Allen Toussaint rediscovers New Orleans on new album

Fri Jun 19, 2009 3:33pm EDT
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By Jeffrey Jones

CALGARY, Alberta (Reuters) - R&B legend Allen Toussaint has done with his music what America has been forced to do since Hurricane Katrina laid waste to his hometown -- take a new look at what is in danger of fading away.

His new album is a collection of New Orleans classics such as "St. James Infirmary" and songs from outside the Big Easy that Toussaint reworked into the style he grew up hearing, like Thelonious Monk's "Bright Mississippi," from which the album takes its name, "The Bright Missisippi."

The result is a departure from 1960s and '70s Rhythm & Blues and pop tunes for which the 71-year-old pianist and composer is famous, hits such as Lee Dorsey's "Working in a Coal Mine" and the Rolling Stones' "Fortune Teller."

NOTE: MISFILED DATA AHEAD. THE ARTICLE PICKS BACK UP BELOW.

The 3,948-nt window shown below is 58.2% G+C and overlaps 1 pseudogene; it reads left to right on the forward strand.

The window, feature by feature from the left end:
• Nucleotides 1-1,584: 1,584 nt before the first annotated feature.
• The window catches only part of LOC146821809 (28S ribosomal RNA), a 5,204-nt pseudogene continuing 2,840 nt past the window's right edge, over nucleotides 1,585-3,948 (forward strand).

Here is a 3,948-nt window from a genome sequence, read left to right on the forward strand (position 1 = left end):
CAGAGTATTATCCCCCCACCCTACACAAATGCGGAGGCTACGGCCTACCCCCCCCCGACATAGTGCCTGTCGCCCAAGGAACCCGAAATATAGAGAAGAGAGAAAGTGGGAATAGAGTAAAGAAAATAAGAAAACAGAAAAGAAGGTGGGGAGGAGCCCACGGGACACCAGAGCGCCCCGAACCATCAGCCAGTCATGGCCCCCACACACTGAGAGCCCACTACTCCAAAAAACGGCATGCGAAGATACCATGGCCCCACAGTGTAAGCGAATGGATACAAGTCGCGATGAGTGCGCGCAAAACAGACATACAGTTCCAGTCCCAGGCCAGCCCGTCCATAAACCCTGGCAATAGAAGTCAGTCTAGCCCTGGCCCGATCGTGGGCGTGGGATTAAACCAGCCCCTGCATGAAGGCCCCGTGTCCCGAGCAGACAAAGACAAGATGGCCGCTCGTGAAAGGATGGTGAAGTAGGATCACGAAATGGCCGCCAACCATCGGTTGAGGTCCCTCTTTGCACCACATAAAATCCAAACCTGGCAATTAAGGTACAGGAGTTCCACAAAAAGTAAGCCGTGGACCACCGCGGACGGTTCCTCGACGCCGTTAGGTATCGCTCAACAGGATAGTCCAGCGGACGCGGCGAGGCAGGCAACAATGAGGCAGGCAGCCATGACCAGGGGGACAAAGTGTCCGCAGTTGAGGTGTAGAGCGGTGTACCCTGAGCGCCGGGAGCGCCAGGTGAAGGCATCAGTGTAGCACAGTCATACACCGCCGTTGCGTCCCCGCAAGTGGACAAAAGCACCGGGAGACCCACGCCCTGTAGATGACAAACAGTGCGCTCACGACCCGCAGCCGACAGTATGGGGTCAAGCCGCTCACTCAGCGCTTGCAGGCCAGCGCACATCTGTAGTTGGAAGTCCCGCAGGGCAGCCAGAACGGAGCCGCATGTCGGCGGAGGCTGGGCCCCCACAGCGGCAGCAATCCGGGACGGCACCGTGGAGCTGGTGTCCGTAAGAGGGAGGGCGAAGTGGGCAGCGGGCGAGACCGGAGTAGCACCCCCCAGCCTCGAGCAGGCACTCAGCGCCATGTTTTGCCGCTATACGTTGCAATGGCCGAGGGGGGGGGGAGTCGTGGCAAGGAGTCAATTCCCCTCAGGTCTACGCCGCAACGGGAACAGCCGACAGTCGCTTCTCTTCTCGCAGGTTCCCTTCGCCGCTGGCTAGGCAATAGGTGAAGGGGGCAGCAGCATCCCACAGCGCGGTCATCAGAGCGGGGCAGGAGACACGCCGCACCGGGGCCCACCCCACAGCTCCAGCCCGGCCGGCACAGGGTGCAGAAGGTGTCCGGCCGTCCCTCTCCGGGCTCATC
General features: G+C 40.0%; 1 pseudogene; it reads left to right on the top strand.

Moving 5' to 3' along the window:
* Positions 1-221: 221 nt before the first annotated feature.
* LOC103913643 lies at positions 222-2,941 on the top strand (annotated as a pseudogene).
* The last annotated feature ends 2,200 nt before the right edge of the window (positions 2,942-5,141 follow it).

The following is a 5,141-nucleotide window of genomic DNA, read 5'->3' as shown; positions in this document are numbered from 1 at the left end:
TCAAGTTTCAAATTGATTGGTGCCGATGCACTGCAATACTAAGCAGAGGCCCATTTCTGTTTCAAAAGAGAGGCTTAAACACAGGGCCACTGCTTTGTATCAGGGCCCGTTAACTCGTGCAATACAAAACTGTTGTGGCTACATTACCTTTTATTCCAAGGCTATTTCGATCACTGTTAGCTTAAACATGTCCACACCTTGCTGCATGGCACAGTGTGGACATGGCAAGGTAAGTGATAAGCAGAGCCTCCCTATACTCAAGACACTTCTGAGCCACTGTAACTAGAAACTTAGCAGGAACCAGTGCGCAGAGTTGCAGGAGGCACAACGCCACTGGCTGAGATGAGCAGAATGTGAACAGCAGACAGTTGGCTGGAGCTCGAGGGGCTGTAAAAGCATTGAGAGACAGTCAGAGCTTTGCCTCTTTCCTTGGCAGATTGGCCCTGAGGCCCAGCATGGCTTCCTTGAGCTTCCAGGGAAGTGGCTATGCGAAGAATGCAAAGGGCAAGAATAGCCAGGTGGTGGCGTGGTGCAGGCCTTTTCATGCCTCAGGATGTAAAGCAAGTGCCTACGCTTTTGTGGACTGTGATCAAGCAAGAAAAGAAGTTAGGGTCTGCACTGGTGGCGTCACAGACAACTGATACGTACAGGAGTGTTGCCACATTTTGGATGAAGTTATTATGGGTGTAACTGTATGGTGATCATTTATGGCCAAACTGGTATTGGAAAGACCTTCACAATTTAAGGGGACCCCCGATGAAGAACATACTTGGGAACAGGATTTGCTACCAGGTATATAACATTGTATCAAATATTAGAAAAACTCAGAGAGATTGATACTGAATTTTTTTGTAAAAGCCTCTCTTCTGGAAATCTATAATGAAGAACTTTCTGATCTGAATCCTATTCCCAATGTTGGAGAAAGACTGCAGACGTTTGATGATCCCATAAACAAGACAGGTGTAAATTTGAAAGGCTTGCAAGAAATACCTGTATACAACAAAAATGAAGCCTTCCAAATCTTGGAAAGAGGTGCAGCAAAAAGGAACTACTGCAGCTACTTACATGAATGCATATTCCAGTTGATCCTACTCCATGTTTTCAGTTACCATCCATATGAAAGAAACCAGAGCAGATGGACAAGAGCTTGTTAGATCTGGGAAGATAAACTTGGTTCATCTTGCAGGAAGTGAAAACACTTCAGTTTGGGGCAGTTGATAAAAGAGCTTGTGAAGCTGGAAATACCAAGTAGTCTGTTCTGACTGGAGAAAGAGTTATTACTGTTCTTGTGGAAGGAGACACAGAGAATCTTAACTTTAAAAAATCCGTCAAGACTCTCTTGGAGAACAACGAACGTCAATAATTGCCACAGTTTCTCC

But if the album differs from Toussaint's best-known work, it couldn't be closer to his roots in New Orleans, a city undergoing a slow recovery from the 2005 hurricane. There, the traditions of marching bands and jazz funerals have endured.

"There's been a resurgence of this kind of music," Toussaint said. "Also, I'm very glad about the New Orleans traditional jazz brass bands who help keep this genre alive, even though it's a little rougher than what we're doing on this particular album."

The soft-spoken Toussaint recently spoke with Reuters by phone before heading on tour to St. Paul, Minnesota, San Francisco, Washington, D.C., and Calgary, where on June 22 he headlines a jazz festival with Big Easy stalwarts, Dirty Dozen Brass Band.


"The Bright Mississippi" is filled with performances by leading lights of today's jazz scene, including clarinetist Don Byron, who joins Rock 'n' Roll Hall of Famer Toussaint for the trip through old New Orleans with the song, "Just a Closer Walk with Thee."   Continued...

<p>Musician and songwriter Allen Toussaint performs at the New Orleans Jazz and Heritage Festival in New Orleans, Louisiana May 6, 2007. REUTERS/Lee Celano</p>